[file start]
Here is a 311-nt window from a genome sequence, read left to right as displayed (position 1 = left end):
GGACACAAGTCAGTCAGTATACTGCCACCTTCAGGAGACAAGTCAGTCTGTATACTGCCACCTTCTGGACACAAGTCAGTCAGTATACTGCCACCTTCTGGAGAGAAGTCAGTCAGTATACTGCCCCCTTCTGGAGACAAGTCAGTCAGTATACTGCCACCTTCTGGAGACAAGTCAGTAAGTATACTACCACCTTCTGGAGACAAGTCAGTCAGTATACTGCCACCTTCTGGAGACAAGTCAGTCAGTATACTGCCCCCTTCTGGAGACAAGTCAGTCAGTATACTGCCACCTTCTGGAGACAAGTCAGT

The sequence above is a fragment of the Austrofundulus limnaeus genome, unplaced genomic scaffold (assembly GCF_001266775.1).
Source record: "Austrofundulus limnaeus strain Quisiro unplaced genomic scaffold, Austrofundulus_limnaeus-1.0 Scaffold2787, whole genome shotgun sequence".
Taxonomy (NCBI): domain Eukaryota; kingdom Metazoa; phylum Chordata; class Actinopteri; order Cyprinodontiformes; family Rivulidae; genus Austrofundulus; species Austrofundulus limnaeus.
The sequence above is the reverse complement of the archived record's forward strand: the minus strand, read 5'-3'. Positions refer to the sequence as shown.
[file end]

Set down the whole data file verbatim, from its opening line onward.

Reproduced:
Here is a 311-nt window from a genome sequence, read left to right as displayed (position 1 = left end):
GGACACAAGTCAGTCAGTATACTGCCACCTTCAGGAGACAAGTCAGTCTGTATACTGCCACCTTCTGGACACAAGTCAGTCAGTATACTGCCACCTTCTGGAGAGAAGTCAGTCAGTATACTGCCCCCTTCTGGAGACAAGTCAGTCAGTATACTGCCACCTTCTGGAGACAAGTCAGTAAGTATACTACCACCTTCTGGAGACAAGTCAGTCAGTATACTGCCACCTTCTGGAGACAAGTCAGTCAGTATACTGCCCCCTTCTGGAGACAAGTCAGTCAGTATACTGCCACCTTCTGGAGACAAGTCAGT

The sequence above is a fragment of the Austrofundulus limnaeus genome, unplaced genomic scaffold (assembly GCF_001266775.1).
Source record: "Austrofundulus limnaeus strain Quisiro unplaced genomic scaffold, Austrofundulus_limnaeus-1.0 Scaffold2787, whole genome shotgun sequence".
Taxonomy (NCBI): domain Eukaryota; kingdom Metazoa; phylum Chordata; class Actinopteri; order Cyprinodontiformes; family Rivulidae; genus Austrofundulus; species Austrofundulus limnaeus.
The sequence above is the reverse complement of the archived record's forward strand: the minus strand, read 5'-3'. Positions refer to the sequence as shown.